I had a go with one iPad from another. I know that that’s completely daft, but figured someone had to do it. When editing a line, the cursor position was not where it ought to be (the line in question was camera(0,0,10,0,0,0,0,1,0)) but was slightly to the right. (This was with the standard Safari browser.)

Using Firefox on my desktop worked just fine.

I’d quite like to be able to add, delete, and rename tabs. It’d be really easy to cut-and-paste code from one project to another using this.

@Andrew_Stacey yes, the code editor isn’t mobile compatible. Regarding file creation — there are plans to expand on the feature if Apple approves it. I’d like to have a tab bar with a split code view. But I don’t want to spend too much time on this feature until I know whether it’s allowed.

@Bortels sorry I missed your question — the docs are no longer online, but they are now all YAML source files. If anyone is interested in doing a quick YAML->HTML conversion on them I would be happy to put them up as a GitHub project or similar.

@toadkick we could expose a web server as a Codea API. That would be interesting.

@Simeon: I was thinking along the same lines :slight_smile:

I tried a docs conversion in the past - but I don’t recall them being in YAML format. It proved to be a far uglier task than I had figured on, and I got distracted by bright lights and pretty colors. Got a link to the YAML docs? I may try it again.

Thanks for the offer @Bortels — they used to be written in JSON, we moved to YAML because it is much easier to write and much more readable.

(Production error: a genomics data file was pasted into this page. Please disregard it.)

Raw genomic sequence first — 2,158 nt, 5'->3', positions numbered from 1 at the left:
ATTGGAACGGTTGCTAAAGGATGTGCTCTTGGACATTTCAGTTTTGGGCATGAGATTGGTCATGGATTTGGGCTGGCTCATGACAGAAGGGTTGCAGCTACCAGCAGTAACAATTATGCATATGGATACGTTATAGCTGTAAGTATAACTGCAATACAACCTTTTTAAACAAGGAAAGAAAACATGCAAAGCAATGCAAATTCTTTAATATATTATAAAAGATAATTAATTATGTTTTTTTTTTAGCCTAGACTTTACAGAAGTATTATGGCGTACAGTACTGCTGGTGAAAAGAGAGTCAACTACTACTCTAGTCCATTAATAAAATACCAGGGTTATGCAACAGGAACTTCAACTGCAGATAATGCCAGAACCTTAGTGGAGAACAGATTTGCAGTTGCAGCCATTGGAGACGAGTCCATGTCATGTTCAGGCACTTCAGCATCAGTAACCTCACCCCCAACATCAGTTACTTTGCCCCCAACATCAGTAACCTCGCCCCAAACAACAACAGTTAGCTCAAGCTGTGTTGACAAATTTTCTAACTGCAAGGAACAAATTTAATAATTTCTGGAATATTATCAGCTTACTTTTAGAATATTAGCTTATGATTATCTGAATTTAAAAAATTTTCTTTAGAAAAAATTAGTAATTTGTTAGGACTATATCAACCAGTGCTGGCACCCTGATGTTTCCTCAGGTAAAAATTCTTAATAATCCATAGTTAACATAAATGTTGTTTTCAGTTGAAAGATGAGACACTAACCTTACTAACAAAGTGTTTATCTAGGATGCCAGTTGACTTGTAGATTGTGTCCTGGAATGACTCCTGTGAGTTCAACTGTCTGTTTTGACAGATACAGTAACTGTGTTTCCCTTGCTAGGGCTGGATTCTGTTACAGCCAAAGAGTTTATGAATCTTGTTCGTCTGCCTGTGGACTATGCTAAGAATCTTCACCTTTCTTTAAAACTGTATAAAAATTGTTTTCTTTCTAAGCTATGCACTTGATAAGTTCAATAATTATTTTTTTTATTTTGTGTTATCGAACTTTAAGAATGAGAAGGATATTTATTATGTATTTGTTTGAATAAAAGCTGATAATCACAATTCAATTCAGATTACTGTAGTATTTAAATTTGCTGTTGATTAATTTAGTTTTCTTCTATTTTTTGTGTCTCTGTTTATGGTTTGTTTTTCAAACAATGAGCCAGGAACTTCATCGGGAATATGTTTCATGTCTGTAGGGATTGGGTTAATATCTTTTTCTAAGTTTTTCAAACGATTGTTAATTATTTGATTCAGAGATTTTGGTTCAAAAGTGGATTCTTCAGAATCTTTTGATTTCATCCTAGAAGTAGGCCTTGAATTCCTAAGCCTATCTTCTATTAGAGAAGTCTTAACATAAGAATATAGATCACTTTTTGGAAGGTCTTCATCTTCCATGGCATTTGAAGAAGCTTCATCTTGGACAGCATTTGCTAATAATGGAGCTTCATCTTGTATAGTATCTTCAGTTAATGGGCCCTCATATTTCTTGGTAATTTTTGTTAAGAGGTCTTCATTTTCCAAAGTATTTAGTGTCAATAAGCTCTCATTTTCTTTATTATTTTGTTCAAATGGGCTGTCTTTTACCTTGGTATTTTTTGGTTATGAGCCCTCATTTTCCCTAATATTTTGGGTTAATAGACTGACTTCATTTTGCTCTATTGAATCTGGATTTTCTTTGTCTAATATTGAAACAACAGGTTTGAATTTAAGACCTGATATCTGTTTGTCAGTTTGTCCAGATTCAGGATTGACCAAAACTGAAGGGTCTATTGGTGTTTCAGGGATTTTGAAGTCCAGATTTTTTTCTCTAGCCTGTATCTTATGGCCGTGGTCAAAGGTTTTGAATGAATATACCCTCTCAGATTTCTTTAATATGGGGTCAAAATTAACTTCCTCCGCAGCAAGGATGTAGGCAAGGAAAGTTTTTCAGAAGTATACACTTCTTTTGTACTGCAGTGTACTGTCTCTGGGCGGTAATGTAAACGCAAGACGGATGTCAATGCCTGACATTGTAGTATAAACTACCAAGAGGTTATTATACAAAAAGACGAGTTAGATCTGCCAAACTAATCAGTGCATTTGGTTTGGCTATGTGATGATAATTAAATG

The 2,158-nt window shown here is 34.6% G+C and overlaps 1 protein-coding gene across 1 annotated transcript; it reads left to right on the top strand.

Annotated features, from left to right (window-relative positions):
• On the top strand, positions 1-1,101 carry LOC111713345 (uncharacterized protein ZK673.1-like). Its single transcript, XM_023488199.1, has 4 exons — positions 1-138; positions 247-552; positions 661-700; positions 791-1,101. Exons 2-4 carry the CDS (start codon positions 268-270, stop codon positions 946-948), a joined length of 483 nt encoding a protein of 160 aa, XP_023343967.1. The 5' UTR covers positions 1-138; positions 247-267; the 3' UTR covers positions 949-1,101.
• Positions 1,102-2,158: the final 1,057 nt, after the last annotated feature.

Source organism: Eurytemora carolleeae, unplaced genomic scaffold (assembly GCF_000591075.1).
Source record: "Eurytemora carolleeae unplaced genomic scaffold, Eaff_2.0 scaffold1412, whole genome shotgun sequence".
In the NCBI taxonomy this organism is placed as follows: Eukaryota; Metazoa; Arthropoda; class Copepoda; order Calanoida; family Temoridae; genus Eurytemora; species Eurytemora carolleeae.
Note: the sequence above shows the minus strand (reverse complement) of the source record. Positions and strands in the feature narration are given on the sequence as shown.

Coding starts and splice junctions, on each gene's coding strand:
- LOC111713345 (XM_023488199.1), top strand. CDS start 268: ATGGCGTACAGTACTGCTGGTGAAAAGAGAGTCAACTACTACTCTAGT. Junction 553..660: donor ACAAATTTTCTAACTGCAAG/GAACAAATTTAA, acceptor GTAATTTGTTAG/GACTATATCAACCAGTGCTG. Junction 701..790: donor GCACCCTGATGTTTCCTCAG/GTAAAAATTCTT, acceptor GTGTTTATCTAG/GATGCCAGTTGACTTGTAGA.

I’ve set up an open source project for the documentation here:

Anyone who wants to help with conversion scripts, submit fixes or improve the documentation in any way, feel free to send a pull request.

@Simeon - I found one possible issue with Air Code (which is amazing).

I ran it on this sample code

It worked fine when I loaded the main tab, but as soon as I pressed Crtl-R, even without changing anything, the colours in the image went black.

It is probably because the image is drawn using a shader. This is a stencil (fragment) shader that uses one image to “cut out” part of a second image.

It’s not serious, and I guess few people use shaders like this, so it may not be worth bothering with, but that’s up to you.

I have quite a few other shader projects, and they all seemed to work ok.

@Ignatz thanks for the report, I’ve added it to my list. I’ll probably only look at bug fixing Air Code if it actually gets approved. The first release is more of an experiment to see if it gets through and into a release version of Codea.

Alert() is great and was a must.
What about extending it a little bit?
I think of the following syntax:

alert(message, title, button1,button2,...,callback)

button1,button2,… are strings, displayed as buttons under the message. The number of buttons is leaved to the user.
When the user hits button1 then callback(button1) is fired.
Would really be all we need to interract with the user.

@Simeon any feedback on my suggestion?

@Jmv38 I like your idea a lot — perhaps the callback should take the index of the button pressed (1, 2, 3 …) instead of the name? That way you can change the button names without having to go and change your callback code.

An alternate API design might be

alert( message, title, { “Button Name” = function, “Button Name 2” = function } )

This is more stable (the button name is strongly associated with the callback, but it is harder to write.

Why not allowing both option? As for tables, we can index them with 1,2,3 or ''blabla1", etc…
My ‘dumb programmer’ experience is that it is easier for me to remember what i did if i use names, rather than numbers…
Thanks for considering my suggestion.